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Syrian refugees being failed by rich countries – report

31 March 20160 comments

Wealthy nations are failing to do their fair share in giving sanctuary to Syrian refugees, with just 1.39 per cent having been resettled by first world countries, according to a new report by Oxfam.

Oxfam’s analysis came as Syria’s civil war approaches a five year anniversary.

A new report from Oxfam reveals that wealthy nations are failing to do their part in providing sanctuary to refugees

A new report from Oxfam reveals that wealthy nations are failing to do their part in providing sanctuary to refugees

The charity said twenty-eight of the world’s richest nations have pledged to take in 129,966 people between them. But this is less than a third of what they should be committing to; and just 67,000 people have been resettled so far.

Campaigners are demanding that wealthy countries should take in more refugees, with the UN High Commissioner for Refugees having estimated that almost half a million are very vulnerable and in urgent need of being resettled.

Just three countries, Canada, Germany, and Norway, have made pledges exceeding their ‘fair share’, something which is calculated according to the size of their economy.  But 25 out of the 28 countries are falling far short in the number they have promised to take in.

Australia has committed to take 12,000 Syrian refugees above the 13,750 refugees it takes in annually under its humanitarian settlement program.

The analysis pointed the finger at underperforming countries such as Japan, Russia, and South Korea who have collectively pledged to resettle more than 100,000 people but have yet to take in a single Syrian refugee.

“To date the response to calls of increased resettlement of vulnerable refugees has been disappointing, and there is an opportunity for states to mark a change of course,” the report says.

Campaigners are demanding that rich countries take in 10 per cent of Syrian refugees, some 481,000 people, by the end of this year.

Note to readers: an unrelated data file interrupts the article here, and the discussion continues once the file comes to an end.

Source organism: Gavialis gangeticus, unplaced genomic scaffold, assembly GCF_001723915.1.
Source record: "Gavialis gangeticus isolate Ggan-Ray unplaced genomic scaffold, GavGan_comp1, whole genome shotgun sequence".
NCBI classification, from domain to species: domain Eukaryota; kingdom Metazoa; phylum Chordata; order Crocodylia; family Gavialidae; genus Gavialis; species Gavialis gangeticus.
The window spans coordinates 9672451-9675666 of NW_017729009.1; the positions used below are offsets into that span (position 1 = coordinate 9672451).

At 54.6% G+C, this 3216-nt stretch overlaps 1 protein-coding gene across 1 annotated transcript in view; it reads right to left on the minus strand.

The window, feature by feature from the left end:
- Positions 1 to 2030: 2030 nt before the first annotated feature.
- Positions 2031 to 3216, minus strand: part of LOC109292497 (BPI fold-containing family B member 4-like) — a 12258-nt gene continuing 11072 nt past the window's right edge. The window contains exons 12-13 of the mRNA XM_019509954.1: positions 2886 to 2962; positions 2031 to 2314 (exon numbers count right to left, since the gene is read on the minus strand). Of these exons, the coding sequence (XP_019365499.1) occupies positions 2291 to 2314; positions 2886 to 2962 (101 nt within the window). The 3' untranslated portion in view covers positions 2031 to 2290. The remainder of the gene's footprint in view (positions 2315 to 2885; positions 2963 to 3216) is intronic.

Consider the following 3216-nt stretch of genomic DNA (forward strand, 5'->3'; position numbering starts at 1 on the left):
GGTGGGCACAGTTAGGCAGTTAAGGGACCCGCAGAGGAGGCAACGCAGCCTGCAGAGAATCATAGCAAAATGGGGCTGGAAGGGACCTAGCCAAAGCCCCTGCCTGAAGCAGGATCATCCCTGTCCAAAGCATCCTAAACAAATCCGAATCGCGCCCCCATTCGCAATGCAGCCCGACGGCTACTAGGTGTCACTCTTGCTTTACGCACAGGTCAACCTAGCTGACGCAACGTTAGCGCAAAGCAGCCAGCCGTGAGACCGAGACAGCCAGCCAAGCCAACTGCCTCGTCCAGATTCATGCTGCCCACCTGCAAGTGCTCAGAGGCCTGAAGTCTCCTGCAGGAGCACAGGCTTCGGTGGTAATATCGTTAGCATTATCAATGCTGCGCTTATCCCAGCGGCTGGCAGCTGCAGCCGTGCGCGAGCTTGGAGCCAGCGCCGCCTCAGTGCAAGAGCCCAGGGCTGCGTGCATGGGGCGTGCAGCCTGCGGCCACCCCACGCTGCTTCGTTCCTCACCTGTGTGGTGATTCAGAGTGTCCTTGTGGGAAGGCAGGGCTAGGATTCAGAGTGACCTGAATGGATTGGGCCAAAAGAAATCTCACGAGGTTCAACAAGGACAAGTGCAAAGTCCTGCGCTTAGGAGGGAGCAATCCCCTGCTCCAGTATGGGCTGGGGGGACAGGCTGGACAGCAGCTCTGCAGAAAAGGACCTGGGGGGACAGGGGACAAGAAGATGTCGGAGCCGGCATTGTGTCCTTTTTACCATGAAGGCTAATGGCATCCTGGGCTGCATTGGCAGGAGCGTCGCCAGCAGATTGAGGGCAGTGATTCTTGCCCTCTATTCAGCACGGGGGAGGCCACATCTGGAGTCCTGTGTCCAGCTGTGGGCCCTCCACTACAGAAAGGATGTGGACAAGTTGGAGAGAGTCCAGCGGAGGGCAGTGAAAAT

Mark Goldring, chief executive of Oxfam UK said wealthy nations needed to do more.

“It’s shocking that while people continue to flee Syria most countries have failed to provide a safe home for the most vulnerable,” Mr Goldring said

“Lebanon, Jordan and Turkey are struggling to cope with almost five million Syrian refugees. Rich nations should be doing more to share the responsibility and offer refuge to some of the most vulnerable women and children affected by this crisis.”

A spokesperson for the United Nations High Commissioner for Refugees (UNHCR) said refugee flows were a global responsibility.

“This is an issue not just for those countries neighbouring war zones. The Syria crisis is so vast. We simply need more countries to share the load by taking a greater share of refugees from what has become the biggest displacement crisis of a generation,” the spokesperson said.

The Oxfam analysis shows wealthy countries have resettled less than 2 percent of the world’s Syrian refugees, a “fraction” of the 5 million Syrians who have fled the country over the past five years.

It says a country’s “fair share” is calculated based on the size of its economy and thus its ability to take in large numbers of people.

Having pledged 9,000 spaces and having a “fair share” total of 3,612, Norway has been the most welcoming of the rich countries, followed by Canada and Germany.

Australia, Finland, Iceland, Sweden and New Zealand have pledged more than half of their fair share of resettlement spaces.

Greece, Japan, South Korea, Russia and Slovakia have pledged zero resettlement or admission spaces for Syrian refugees, despite the combined “fair share” total of the five countries exceeding 105,000 places.

The United Kingdom has pledged 22 percent of its “fair share” total, while the United States, which has a fair share total of more than 170,000, has pledged 7 percent.

Five years into the Syrian crisis, more than 4.8 million Syrian people are now refugees in Turkey, Lebanon, Jordan and elsewhere in the region.

Nearly 150,000 refugees and migrants have entered Europe via the Mediterranean Sea this year, according to the United Nations refugee agency (UNHCR).

The majority of them are women and children from Syria, Afghanistan and Iraq.

A recent deal signed between the EU and Turkey aims to stop the migrant flow to Europe by detaining refugees and migrants on the Greek islands, where they risk being sent back to Turkey.

But the closure of the Balkan migration route will lead to greater numbers of migrants seeking to come to Europe from Libya, where the terrorist group ISIS has increased its grip, refugee campaigners says.

This week the Libyan coastguard announced it had stopped three migrant boats from sailing to Europe from Sabatha, around 70 km west of the capital, Tripoli. The boats were carrying 600 migrants from Africa, 80 of whom were women, one of whom was pregnant.

A Libyan coastguard spokesman estimated that since the beginning of 2016, 2,000 migrants have attempted to sail to Europe from the Libyan coast per day.

On Monday the Italian coastguard announced it had rescued 1,482 migrants in operations off the Libyan coast over the previous two days, and last week the UNHCR said that nearly 14,500 migrants had arrived in Italy via Libya since the start of the year, a 42.5 percent increase over the same period a year earlier.


Laurie Nowell
AMES Australia Senior Journalist